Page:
Picassa allows anyone with a Google account to upload and share up to 1 GB of photos for free. Allowed dimensions for the photos are 2048 x 2048 pixels for Google+ users and 800 x 800 for other users. Images exceeding these dimensions are automatically resized. The service offers several ways to import, track and organize photos, and also offers several basic photo editing functions.

 

Shutterfly:

Shutterfly is a web-based image publishing service that allows you to build perfect photo books. In 2013, 80 percent of its customers were reported to be women. It allows users to create personalized photo gifts, such as photo books, mugs, bags, stationary cards and blankets.

Shutterfly offers simple ways, called paths, to build photo books, which you can share on Facebook and and also publish them as PDF files on your website. The service charges its users $29.99 per standard photo book.

The minimum rate on Shutterfy is $0.15 for a standard sized (4 x 6 inches) photo and $29.99 for a standard photo book.

 

SmugMug:

SmugMug is a paid web-based photo sharing and image hosting service that allows its users to upload digital photos and videos. Launched in 2002, the service offers a range of tools to facilitate both amateur and professional photographers to sell their digital and printed photos.

SmugMug offers four types of accounts to its users, each having a different subset of features. Users can charge people for downloading their digital and printed photos and set the prices themselves. It also allows users to sell merchandise.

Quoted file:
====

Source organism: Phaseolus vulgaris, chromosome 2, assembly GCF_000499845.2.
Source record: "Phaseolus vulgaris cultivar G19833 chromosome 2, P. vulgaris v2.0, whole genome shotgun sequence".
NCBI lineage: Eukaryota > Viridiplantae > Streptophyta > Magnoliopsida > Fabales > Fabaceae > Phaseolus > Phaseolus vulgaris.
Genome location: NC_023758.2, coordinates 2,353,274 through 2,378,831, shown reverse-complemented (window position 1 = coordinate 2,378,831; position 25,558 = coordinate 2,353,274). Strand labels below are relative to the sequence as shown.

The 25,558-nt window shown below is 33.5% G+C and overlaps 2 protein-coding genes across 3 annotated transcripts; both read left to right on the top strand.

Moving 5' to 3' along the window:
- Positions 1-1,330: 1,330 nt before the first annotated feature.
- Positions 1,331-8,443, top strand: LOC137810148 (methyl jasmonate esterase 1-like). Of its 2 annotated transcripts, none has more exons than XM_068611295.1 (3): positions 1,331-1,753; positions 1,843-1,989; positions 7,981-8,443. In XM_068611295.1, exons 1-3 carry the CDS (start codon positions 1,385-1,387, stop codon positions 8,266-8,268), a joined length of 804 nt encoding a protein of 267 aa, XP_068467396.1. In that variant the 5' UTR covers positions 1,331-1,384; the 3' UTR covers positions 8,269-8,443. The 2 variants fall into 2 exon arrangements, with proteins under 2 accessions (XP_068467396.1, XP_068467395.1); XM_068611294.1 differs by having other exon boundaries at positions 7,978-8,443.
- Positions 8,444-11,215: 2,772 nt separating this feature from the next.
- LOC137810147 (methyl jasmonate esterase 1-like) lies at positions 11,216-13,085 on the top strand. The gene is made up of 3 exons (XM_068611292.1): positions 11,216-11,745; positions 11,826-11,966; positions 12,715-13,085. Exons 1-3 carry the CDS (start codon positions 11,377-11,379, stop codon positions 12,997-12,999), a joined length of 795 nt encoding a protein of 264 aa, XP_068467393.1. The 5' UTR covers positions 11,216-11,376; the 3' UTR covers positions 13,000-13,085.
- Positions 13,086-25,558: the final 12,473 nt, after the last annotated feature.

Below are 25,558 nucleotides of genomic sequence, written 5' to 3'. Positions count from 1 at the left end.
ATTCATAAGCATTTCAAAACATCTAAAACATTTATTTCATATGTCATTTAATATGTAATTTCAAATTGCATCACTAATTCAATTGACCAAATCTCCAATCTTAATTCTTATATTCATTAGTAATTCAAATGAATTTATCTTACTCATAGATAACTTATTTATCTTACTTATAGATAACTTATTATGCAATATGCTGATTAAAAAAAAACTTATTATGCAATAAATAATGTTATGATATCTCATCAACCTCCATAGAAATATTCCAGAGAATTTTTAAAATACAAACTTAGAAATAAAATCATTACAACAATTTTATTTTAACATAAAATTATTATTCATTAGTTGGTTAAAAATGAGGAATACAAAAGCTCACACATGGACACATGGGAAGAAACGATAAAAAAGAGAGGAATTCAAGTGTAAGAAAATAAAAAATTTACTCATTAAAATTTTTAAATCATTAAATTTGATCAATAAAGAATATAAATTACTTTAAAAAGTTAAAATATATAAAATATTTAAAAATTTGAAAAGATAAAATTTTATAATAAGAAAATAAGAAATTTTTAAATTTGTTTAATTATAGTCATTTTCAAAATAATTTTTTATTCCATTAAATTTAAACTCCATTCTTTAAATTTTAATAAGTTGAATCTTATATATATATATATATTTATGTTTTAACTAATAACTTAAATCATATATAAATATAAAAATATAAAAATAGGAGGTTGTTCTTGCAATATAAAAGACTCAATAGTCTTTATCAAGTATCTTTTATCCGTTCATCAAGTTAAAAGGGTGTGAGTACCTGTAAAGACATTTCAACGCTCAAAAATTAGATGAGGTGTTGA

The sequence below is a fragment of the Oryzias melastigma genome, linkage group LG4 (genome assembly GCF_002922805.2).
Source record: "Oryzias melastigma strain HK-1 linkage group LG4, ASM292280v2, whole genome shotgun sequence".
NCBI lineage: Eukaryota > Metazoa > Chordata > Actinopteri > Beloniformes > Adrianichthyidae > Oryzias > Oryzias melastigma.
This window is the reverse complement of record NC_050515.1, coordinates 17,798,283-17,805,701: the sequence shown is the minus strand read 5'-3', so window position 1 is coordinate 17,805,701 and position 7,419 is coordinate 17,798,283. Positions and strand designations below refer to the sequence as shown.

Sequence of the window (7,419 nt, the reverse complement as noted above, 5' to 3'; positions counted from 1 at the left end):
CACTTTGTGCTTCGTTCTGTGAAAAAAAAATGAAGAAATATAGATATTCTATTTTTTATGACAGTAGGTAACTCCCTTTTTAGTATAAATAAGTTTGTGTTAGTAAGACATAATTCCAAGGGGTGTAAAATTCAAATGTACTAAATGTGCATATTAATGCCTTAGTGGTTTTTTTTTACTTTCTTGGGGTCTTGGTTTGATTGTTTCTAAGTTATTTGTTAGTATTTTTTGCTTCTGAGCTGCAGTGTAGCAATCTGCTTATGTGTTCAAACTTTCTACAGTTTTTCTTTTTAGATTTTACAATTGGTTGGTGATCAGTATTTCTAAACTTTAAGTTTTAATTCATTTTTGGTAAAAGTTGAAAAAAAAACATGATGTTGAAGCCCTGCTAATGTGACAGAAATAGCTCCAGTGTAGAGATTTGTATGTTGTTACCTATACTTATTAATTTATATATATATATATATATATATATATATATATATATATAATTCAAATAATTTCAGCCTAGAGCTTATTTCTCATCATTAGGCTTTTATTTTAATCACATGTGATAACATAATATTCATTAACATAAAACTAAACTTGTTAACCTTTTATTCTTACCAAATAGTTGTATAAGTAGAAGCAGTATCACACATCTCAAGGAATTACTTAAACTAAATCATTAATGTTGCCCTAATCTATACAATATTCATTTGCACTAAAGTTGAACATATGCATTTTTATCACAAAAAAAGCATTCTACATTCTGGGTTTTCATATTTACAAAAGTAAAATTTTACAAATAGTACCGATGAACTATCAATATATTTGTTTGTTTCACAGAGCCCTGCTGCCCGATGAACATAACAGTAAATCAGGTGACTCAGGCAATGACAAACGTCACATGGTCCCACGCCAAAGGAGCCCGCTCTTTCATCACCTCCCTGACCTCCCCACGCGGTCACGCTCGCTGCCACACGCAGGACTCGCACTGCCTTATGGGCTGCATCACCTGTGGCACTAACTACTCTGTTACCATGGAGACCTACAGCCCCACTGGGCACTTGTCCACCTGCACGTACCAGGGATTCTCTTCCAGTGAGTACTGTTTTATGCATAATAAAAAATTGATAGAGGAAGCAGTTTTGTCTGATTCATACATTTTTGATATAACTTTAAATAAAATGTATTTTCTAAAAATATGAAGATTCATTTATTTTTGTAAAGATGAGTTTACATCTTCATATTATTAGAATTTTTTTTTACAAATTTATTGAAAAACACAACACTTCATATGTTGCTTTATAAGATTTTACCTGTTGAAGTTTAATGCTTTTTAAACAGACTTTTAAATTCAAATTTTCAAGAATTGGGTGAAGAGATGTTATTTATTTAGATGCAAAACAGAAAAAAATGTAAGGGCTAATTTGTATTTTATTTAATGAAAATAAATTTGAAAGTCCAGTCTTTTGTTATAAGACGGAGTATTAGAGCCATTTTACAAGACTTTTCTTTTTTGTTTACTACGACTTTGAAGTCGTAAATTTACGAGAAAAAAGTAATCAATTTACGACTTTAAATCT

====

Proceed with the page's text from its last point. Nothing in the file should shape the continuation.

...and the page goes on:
The minimum rate on SmugMug is $0.19 for a standard sized (4 x 6 inches) photo.

 

MPix:

MPix is a web-based photo sharing and printing service that allows users to create and order professional quality photos, customized cards, custom wall art and stationeries. Owned by Miller’s Professional Imaging, it is arguably the best photo sharing site there is for professional photographers as well as amateurs.

MPix provides prints in three different types of photo papers: Kodak E-Surface, True B/W and Metallic paper. For those who need, luster coating, mounting, framing, key chains, canvas mount and wall clings are also available.

The minimum rate on MPix is $0.29 for a standard size (4 x 6 inches) photo.

How about you all? What photosharing websites do you use or which is your favorite?

Share your experiences by commenting below! 

***Photo by Sam

What Are Your Options For Streaming TV Players?

streaming tv players saving money netflix frugal living cable tv This is a post by staff writer Jeff. Jeff blogs about finances and going green at http://sustainablelifeblog.com and has started a new project detailing his efforts to earn money online at onlinesideincome.com

If you’re looking for a painless way to save some money, one of the easiest ways is to lower your cable bill or get rid of cable TV entirely.

There’s a whole group of people that are “cutting the cord” now, and saving upwards of $1,000 per year doing it. Personally, I convinced my wife back in 2009 that we needed to stop paying these people a huge sum of money for the privilege of sitting in front of the TV and watching stuff we were not interested in just because inertia set in and we didn’t want to do anything else! We realized it was a huge time suck (because we didn’t want to spend all night in front of the TV after work) and a huge money suck (because it was like $150/month) so we got rid of it.